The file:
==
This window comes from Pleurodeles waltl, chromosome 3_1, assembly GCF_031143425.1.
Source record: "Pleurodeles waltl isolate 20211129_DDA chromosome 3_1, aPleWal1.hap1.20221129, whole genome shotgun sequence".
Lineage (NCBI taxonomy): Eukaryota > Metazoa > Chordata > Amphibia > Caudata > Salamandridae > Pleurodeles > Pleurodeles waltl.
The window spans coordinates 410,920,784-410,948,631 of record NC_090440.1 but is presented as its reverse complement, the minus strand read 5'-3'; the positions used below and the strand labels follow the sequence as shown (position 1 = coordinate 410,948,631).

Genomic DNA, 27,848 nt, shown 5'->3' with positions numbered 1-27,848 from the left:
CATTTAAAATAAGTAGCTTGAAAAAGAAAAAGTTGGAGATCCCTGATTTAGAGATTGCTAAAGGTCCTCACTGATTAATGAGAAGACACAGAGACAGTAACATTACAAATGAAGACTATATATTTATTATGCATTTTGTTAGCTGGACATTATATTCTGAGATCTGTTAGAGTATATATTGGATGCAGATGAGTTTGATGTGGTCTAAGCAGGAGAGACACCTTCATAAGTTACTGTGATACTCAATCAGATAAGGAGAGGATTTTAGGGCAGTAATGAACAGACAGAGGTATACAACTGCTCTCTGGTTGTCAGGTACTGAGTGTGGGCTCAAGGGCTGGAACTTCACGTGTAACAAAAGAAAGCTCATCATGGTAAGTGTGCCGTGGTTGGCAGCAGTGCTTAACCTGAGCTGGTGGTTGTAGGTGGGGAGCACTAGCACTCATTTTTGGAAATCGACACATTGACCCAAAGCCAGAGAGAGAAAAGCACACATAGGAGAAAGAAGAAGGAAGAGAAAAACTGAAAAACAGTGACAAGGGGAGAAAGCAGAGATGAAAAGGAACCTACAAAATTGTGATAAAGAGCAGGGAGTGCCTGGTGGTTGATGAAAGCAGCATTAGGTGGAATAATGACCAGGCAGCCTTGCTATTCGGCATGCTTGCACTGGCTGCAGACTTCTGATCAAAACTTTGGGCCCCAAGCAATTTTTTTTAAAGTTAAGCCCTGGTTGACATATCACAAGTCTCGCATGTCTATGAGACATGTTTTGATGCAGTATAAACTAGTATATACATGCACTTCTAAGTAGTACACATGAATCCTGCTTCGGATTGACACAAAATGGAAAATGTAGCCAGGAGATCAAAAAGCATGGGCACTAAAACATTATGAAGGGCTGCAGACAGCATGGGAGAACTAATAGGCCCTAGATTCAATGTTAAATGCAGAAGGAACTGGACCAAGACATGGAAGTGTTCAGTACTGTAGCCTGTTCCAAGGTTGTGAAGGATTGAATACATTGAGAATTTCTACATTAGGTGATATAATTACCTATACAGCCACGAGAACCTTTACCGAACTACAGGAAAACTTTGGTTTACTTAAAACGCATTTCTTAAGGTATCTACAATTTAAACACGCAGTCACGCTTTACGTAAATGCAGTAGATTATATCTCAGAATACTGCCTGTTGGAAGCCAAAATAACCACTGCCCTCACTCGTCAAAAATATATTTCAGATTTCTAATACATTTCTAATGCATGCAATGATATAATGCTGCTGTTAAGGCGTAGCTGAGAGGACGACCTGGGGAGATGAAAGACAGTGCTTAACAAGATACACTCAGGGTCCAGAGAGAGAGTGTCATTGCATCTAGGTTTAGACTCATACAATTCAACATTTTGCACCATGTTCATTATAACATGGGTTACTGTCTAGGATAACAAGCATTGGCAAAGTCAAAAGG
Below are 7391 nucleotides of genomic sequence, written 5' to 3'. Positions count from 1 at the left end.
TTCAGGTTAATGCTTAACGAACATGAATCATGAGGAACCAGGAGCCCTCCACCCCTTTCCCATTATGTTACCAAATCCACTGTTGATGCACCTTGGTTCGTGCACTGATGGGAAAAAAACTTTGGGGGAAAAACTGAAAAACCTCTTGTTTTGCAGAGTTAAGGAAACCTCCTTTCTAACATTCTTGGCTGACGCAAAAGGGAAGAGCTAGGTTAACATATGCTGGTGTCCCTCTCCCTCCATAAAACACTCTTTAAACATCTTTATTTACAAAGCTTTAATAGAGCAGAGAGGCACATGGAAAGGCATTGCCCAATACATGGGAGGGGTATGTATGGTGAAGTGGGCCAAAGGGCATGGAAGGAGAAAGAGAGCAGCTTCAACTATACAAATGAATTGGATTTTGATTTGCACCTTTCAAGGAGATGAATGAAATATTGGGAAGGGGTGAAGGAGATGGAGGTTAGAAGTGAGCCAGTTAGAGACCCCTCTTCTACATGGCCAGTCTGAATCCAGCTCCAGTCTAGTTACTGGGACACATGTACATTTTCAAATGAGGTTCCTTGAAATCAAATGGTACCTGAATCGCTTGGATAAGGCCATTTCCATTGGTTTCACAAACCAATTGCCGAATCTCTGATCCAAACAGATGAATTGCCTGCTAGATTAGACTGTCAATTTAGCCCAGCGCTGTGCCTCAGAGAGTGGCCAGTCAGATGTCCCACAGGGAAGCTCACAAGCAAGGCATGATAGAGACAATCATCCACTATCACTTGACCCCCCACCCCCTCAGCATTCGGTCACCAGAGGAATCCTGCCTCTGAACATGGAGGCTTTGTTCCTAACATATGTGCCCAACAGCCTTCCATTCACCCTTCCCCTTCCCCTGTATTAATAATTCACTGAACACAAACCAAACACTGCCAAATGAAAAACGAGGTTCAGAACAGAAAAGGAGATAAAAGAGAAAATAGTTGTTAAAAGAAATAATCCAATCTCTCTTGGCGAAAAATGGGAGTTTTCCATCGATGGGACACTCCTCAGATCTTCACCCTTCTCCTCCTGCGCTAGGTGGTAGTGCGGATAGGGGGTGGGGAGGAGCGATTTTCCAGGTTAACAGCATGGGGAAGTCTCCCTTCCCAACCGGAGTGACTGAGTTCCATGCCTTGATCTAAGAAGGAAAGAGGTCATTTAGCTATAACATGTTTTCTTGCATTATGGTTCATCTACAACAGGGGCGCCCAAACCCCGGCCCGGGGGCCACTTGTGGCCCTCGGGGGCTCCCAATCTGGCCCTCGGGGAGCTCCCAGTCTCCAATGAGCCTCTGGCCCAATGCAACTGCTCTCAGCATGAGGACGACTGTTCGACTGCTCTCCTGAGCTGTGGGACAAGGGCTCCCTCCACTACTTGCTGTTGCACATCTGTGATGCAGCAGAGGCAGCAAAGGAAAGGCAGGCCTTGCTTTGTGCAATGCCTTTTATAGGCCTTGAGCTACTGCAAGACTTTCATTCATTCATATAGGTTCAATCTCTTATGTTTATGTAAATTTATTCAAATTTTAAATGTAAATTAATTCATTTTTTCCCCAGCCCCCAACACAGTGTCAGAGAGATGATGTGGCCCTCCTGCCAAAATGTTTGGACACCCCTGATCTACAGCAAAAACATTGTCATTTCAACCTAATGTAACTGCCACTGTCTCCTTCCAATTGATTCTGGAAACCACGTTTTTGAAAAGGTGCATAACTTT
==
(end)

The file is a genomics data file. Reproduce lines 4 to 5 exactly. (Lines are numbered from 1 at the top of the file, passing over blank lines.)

The window spans coordinates 410,920,784-410,948,631 of record NC_090440.1 but is presented as its reverse complement, the minus strand read 5'-3'; the positions used below and the strand labels follow the sequence as shown (position 1 = coordinate 410,948,631).

Genomic DNA, 27,848 nt, shown 5'->3' with positions numbered 1-27,848 from the left: